Civil Liberties and Human Rights
This information is for the 2022/23 session.
Prof Kai Moller
Additional Teachers: Professor Conor Gearty
This course is available on the BA in Anthropology and Law and LLB in Laws. This course is available with permission as an outside option to students on other programmes where regulations permit and to General Course students.
The course provides a challenging introduction to human rights law and builds on the knowledge that students have acquired in Public Law in year one. The first term starts by focusing on the European Convention on Human Rights with an in depth analysis of the case law on several important rights, including but not limited to freedom of expression, freedom of association, freedom of religion, the right to respect for private life, and freedom from torture and inhuman or degrading treatment or punishment. The first half of the second termdeals with more theorectical issues and introduces the students to theories of rights, the debate about the justification of judicial review, and the culture of justification. In the second half of Lent Term, the focus shifts to the UK Human Rights Act, considering the common law approach to liberty and then analysing in depth how the Human Rights Act impacts on the protection of civil liberties and human rights in this area. The term ends with a review of the interrelationship between the Human Rights Act and the Strasbourg system, and also deals with the extra-territorial reach of the Act and its impact on UK national security/anti-terrorism law. In evitably in the current political climate, the future of the Human Rights Act is also considered.
The goal of the course is to enable students to critically assess the European Court of Human Rights’ and the U.K. Supreme Court’s arguments about the compatibility of a policy or administrative decision with human rights and the particularities of human rights adjudication within the U.K. legal system. To this end, the course will focus on the necessary doctrinal and conceptual frameworks, theoretical aspects of human rights law, and in depth analysis of selected problems in human rights law.
This course does not touch upon strategic or policy issues (such as the most effective ways to promote human rights, NGO practices, etc.); rather it focuses on the controversial and often difficult moral and political issues that arise in human rights adjudication and on unravelling the implications of the particular way in which U.K. law has incorporated the ECHR.
The teaching of this course is mainly case based. To complete it successfully, students must prepare for each class by reading and thinking through the relevant cases; the classes will be conducted on the basis of the expectation that the students are familiar with the materials. There is no comprehensive textbook available for this course.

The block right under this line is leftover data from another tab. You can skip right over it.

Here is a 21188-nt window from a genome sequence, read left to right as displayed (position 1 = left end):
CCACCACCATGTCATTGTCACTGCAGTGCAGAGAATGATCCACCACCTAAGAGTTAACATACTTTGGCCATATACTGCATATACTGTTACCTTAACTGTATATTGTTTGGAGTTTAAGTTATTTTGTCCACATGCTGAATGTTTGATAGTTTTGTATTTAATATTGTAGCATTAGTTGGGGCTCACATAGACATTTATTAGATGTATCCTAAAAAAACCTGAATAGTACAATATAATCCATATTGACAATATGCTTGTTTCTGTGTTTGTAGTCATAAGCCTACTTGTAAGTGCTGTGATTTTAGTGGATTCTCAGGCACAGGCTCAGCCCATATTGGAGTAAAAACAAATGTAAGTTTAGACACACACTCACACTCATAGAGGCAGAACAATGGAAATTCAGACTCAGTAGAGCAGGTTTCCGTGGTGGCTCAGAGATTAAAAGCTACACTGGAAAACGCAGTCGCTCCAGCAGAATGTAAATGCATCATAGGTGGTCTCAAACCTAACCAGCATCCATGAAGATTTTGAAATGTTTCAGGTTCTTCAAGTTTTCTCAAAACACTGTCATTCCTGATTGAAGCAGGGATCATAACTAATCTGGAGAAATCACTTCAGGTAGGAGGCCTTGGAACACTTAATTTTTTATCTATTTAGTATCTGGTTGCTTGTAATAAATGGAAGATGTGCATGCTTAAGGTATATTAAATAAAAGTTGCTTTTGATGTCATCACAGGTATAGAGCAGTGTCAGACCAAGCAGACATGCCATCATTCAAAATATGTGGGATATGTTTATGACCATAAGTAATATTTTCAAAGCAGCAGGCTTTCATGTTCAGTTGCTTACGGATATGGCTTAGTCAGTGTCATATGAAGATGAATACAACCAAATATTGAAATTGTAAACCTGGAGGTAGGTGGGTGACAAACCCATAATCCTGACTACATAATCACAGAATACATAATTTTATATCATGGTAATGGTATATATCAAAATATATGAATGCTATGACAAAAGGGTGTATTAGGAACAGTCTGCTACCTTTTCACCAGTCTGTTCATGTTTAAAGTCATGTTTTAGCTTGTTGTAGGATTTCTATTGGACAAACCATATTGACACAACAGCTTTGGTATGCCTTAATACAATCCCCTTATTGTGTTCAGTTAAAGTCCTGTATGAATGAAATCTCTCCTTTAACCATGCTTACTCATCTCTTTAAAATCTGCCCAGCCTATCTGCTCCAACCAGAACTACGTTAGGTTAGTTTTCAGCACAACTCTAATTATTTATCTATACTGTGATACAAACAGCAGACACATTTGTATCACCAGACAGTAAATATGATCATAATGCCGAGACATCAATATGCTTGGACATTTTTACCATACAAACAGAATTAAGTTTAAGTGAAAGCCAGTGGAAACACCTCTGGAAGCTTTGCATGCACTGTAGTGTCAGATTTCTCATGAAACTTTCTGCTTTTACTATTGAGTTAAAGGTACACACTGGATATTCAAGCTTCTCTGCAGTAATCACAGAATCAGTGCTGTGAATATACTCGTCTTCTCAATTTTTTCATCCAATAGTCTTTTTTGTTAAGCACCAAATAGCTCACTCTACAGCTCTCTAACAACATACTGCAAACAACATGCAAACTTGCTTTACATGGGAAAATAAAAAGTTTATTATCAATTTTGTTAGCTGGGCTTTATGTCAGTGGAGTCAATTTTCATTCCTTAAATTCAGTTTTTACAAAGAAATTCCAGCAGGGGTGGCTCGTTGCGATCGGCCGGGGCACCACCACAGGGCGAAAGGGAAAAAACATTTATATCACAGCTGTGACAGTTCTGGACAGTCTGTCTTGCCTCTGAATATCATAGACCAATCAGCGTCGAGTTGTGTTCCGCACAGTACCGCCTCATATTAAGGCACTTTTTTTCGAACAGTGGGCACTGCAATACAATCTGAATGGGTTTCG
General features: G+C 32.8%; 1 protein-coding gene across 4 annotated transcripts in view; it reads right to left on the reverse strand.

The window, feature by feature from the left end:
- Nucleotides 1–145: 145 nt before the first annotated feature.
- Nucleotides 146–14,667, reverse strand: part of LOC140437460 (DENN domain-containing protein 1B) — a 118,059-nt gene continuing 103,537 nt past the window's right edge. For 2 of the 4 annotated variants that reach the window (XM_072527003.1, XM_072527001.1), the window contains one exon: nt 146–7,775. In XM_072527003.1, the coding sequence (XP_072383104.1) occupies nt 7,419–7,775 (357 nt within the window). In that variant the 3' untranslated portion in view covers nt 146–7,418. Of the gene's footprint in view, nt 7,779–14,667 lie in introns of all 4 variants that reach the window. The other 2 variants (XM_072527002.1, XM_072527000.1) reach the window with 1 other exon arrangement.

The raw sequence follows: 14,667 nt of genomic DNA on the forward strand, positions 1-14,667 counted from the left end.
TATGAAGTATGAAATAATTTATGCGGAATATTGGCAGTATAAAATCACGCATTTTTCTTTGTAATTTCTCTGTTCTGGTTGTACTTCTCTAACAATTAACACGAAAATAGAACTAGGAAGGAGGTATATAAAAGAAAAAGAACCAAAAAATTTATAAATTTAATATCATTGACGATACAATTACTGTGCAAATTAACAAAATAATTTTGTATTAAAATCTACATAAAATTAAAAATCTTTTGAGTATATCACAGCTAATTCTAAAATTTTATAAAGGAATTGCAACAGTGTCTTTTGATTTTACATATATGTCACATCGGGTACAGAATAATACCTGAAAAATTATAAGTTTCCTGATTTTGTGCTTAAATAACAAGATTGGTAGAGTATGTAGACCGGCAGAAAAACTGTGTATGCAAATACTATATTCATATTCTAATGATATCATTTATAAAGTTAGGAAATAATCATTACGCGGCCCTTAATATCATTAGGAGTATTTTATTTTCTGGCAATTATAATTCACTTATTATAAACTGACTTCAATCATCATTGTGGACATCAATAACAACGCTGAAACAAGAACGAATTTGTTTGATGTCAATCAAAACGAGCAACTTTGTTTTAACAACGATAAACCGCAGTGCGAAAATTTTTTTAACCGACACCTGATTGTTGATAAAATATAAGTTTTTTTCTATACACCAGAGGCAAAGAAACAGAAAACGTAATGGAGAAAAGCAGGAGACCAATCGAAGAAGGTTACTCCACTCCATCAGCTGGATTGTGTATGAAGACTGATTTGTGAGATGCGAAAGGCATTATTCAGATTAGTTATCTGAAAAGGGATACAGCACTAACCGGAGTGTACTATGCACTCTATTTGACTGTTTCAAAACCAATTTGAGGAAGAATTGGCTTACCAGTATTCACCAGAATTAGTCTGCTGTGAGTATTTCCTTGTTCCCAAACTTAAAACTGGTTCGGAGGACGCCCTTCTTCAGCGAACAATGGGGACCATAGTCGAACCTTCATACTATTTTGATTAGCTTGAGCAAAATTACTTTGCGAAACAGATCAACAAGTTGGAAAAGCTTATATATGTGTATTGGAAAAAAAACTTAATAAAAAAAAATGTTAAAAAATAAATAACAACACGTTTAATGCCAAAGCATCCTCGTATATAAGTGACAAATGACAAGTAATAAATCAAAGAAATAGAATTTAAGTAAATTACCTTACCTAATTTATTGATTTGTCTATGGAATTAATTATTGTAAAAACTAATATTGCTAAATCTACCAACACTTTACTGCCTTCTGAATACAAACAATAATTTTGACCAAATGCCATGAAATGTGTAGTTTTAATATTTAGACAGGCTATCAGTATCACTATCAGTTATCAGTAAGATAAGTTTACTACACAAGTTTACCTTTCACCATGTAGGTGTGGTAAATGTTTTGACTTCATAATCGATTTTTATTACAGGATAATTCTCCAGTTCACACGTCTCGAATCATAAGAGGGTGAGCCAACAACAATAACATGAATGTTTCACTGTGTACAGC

The European Convention on Human Rights and the European Court of Human Rights; proportionality, the margin of appreciation, the living instrument doctrine, emerging consensus, negative and positive obligations. Freedom from torture and inhuman or degrading treatment; freedom of expression; freedom of association and ‘militant democracy’; freedom of religion; the right to respect for private and family life. Theories of rights: rights as trumps and rights as principles. The debate about the justification of judicial review. The culture of justification and the right to justification. The Human Rights Act 1998; human rights and parliamentary sovereignty; human rights and standards of review; human rights and the common law; precedent and human rights law.
This course will have a minimum of two hours of teaching content each week in Michaelmas Term and Lent Term. This course includes a reading week in Weeks 6 of Michaelmas Term and Lent Term. There will be a revision class in Summer Term.
Students will be expected to produce 1 essay in the MT and 1 essay in the LT.
For the European Convention on Human Rights, interested students may want to take a look at Harris, O’Boyle and Warbrick, Law of the European Convention on Human Rights 4th edn (OUP, 2018). For the more theoretical aspects of the course, see Kai Möller’s The Global Model of Constitutional Rights (OUP, 2015). For the UK side, representative works include Conor Gearty, Civil Liberties (OUP, 2007) and (more recently) On Fantasy Island. Britain, Strasbourg and Human Rights (OUP, 2016), Tom Hickman, Public Law after the Human Rights Act (Hart, 2010), Aileen Kavanagh, Constitutional Review under the UK Human Rights Act (CUP, 2009).
Open-book Exam (100%, duration: 3.5 hours) in the summer exam period.
Department: Law School
Total students 2021/22: 22
Average class size 2021/22: 11
Capped 2021/22: Yes (30)
Lecture capture used 2021/22: Yes (MT & LT)
Value: One Unit
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